Walmart Bans Sale of Ammo For Automatic Rifles

Mass Shootings in the U.S.: From Columbine to Dayton
August 3, 2019: A man armed with a rifle opened fire at a Walmart store in El Paso, Texas, killing 20 people and wounding 26 others as panicked shoppers and employees scurried for cover before the gunman surrendered to police at the scene.
(Photo: REUTERS/Jose Luis Gonzalez)

The decision by Walmart Inc. Tuesday to stop selling ammunition for automatic rifles came after it was personally impacted by a mass shooting, much the way Dick's Sporting Goods Inc. was when it banned the sales of assault-style rifles in August 2018.

Walmart announced a halt to all sales of short-barrel rifle ammunition that can be used with military-style automatic rifles, as well as handgun ammunition. In 2015, Walmart stopped selling semi-automatic rifles such as the AR-15. And in 2018, it stopped selling firearms and ammunition to people under the age of 21.

Walmart's decision comes in the wake two lethal shootings at Walmart stores this summer that took the lives of 24 civilians, including two Walmart employees at Southaven, Mississippi. A mass shooting at a Walmart in El Paso, Texas on Aug. 3 saw a lone gunman shoot dead 22 people with his AR-15 semi-automatic rifle.

Now banned from sales at Walmarts are short-barrel rifle ammunition such as the 5.56 mm rounds used in AR-15 type semi-automatic rifles and .223 caliber ammo. AR-15 weapons were used by the murderers to kill civilians at the El Paso Walmart and at Odessa, Texas on Aug. 31. The Odessa atrocity claimed the lives of seven people while wounding 22 others.

The .223 round made by Remington arms AR-15 type rifles and was developed in 1957 for the ArmaLite AR-15 issued to the U.S. Army. The official name for the .223 Remington in the U.S. Army is cartridge 5.56 x 45mm ball, M193.

The world's largest retailer and the private-sector employer will also cease all handgun sales in Alaska, completing its full withdrawal from the handguns category.

Walmart is also is asking customers at Walmart and Sam's Club to no longer openly carry firearms in stores in states where "open carry" is allowed unless they are authorized law enforcement officers.

Only five states -- California, Florida, Illinois, New York, and South Carolina, as well as the District of Columbia -- prohibit people from openly carrying handguns in public places. Open carry of handguns is currently legal in 45 states.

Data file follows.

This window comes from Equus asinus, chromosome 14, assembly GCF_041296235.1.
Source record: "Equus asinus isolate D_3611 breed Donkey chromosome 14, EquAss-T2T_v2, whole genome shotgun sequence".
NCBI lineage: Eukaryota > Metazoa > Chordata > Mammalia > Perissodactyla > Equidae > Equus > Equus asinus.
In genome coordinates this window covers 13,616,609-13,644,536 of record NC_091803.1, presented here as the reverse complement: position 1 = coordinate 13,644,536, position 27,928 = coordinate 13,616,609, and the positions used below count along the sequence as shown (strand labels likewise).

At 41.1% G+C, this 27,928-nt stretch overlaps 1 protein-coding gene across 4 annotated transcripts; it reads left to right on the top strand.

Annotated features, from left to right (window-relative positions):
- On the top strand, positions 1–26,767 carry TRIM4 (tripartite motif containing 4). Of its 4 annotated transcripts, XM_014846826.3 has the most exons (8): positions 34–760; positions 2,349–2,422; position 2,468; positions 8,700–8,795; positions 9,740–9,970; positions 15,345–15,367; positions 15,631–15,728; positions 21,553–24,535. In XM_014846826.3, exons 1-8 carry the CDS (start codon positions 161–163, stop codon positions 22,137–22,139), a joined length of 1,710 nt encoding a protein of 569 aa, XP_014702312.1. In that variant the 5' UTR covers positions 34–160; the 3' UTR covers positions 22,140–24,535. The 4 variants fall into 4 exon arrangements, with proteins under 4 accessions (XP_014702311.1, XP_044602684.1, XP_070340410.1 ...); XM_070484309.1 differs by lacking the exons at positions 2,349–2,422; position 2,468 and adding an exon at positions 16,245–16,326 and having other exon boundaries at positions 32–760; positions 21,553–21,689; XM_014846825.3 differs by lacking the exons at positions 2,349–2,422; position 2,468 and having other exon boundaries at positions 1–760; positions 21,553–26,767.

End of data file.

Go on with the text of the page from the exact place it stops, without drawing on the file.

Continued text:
"We know these decisions will inconvenience some of our customers, and we hope they will understand," said Walmart CEO Doug McMillon in a memo to employees.

"As a company, we experienced two horrific events in one week, and we will never be the same. Our remaining assortment will be even more focused on the needs of hunting and sport shooting enthusiasts."

Since El Paso, McMillon said there have been multiple incidents at Walmarts "where individuals attempting to make a statement and test our response have entered our stores carrying weapons in a way that frightened or concerned our associates and customers."

McMillon also said there were also well-intentioned customers acting lawfully that inadvertently caused a store to be evacuated and local law enforcement to be called to respond.

"These incidents are concerning and we would like to avoid them, so we are respectfully requesting that customers no longer openly carry firearms into our stores or Sam's Clubs in states where "open carry" is permitted - unless they are authorized law enforcement officers," said McMillon.

He pointed out the opportunity exists for someone to misinterpret a situation, even in open carry states, and this might lead to tragic results

"We hope that everyone will understand the circumstances that led to this new policy and will respect the concerns of their fellow shoppers and our associates."

Of equal importance, McMillon said he sent letters to the White House and congressional leaders, asking for action on "common-sense measures." He calls on the federal government to "strengthen background checks and to remove weapons from those who have been determined to pose an imminent danger."

"Congress and the administration should act," demanded McMillon.

In February 2018, Dick's announced a halt to selling assault-style rifles and high-capacity magazines. It also raised the minimum age for gun purchases to 21.

The move came in the wake of the mass shooting at Marjory Stoneman Douglas High School in Parkland, Florida that left 17 dead.

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